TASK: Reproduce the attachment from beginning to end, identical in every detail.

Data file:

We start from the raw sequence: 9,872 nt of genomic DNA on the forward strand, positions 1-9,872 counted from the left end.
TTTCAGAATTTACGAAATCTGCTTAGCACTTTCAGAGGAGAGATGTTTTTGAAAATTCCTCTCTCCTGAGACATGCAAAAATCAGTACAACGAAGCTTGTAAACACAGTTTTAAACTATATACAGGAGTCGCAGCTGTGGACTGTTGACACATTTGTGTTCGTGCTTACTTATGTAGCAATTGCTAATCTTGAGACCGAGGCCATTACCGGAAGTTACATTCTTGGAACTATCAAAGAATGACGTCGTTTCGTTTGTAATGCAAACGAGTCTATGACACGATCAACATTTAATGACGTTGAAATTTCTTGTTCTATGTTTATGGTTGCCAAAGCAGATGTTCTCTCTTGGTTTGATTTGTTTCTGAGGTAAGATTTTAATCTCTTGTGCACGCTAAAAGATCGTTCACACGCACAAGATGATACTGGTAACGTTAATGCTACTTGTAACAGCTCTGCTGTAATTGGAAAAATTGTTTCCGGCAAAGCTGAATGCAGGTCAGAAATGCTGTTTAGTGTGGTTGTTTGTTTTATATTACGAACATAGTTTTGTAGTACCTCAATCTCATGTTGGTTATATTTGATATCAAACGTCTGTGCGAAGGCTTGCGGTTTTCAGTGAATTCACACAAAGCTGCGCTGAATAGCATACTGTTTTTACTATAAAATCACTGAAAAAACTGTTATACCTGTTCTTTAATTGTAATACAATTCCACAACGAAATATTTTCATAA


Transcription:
We start from the raw sequence: 9,872 nt of genomic DNA on the forward strand, positions 1-9,872 counted from the left end.
TTTCAGAATTTACGAAATCTGCTTAGCACTTTCAGAGGAGAGATGTTTTTGAAAATTCCTCTCTCCTGAGACATGCAAAAATCAGTACAACGAAGCTTGTAAACACAGTTTTAAACTATATACAGGAGTCGCAGCTGTGGACTGTTGACACATTTGTGTTCGTGCTTACTTATGTAGCAATTGCTAATCTTGAGACCGAGGCCATTACCGGAAGTTACATTCTTGGAACTATCAAAGAATGACGTCGTTTCGTTTGTAATGCAAACGAGTCTATGACACGATCAACATTTAATGACGTTGAAATTTCTTGTTCTATGTTTATGGTTGCCAAAGCAGATGTTCTCTCTTGGTTTGATTTGTTTCTGAGGTAAGATTTTAATCTCTTGTGCACGCTAAAAGATCGTTCACACGCACAAGATGATACTGGTAACGTTAATGCTACTTGTAACAGCTCTGCTGTAATTGGAAAAATTGTTTCCGGCAAAGCTGAATGCAGGTCAGAAATGCTGTTTAGTGTGGTTGTTTGTTTTATATTACGAACATAGTTTTGTAGTACCTCAATCTCATGTTGGTTATATTTGATATCAAACGTCTGTGCGAAGGCTTGCGGTTTTCAGTGAATTCACACAAAGCTGCGCTGAATAGCATACTGTTTTTACTATAAAATCACTGAAAAAACTGTTATACCTGTTCTTTAATTGTAATACAATTCCACAACGAAATATTTTCATAA